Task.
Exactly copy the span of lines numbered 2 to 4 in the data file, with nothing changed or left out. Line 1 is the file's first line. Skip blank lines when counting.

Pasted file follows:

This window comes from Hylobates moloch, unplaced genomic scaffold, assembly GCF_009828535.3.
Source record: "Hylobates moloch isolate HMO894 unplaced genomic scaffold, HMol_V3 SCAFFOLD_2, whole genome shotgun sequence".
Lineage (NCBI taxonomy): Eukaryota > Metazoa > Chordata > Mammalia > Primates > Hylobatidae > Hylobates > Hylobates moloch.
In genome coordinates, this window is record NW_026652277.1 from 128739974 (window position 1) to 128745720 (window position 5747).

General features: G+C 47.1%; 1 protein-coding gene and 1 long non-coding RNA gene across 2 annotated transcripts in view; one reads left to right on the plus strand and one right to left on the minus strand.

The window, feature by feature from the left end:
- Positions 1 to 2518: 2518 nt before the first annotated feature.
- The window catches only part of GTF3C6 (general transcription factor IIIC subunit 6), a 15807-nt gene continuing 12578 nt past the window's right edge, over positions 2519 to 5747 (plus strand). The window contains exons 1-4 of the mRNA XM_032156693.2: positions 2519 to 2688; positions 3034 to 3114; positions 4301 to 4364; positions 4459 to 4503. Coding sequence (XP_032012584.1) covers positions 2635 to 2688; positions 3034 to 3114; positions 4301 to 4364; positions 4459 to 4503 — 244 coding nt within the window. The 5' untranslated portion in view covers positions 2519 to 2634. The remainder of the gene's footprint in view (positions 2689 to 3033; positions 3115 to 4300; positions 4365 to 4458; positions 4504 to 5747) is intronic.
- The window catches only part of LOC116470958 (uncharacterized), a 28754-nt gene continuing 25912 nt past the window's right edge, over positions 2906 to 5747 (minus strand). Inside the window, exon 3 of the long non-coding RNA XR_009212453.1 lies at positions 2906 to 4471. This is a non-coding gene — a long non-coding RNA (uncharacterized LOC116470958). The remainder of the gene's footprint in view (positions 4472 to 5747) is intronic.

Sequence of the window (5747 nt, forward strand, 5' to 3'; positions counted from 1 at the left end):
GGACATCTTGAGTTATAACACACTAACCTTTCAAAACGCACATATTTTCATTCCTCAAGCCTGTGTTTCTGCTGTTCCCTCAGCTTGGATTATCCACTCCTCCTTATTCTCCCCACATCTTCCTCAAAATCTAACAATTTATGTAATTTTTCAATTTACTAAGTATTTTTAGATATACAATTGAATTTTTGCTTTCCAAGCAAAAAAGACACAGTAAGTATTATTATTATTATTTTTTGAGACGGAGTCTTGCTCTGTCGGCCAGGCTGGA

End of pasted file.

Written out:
Source record: "Hylobates moloch isolate HMO894 unplaced genomic scaffold, HMol_V3 SCAFFOLD_2, whole genome shotgun sequence".
Lineage (NCBI taxonomy): Eukaryota > Metazoa > Chordata > Mammalia > Primates > Hylobatidae > Hylobates > Hylobates moloch.
In genome coordinates, this window is record NW_026652277.1 from 128739974 (window position 1) to 128745720 (window position 5747).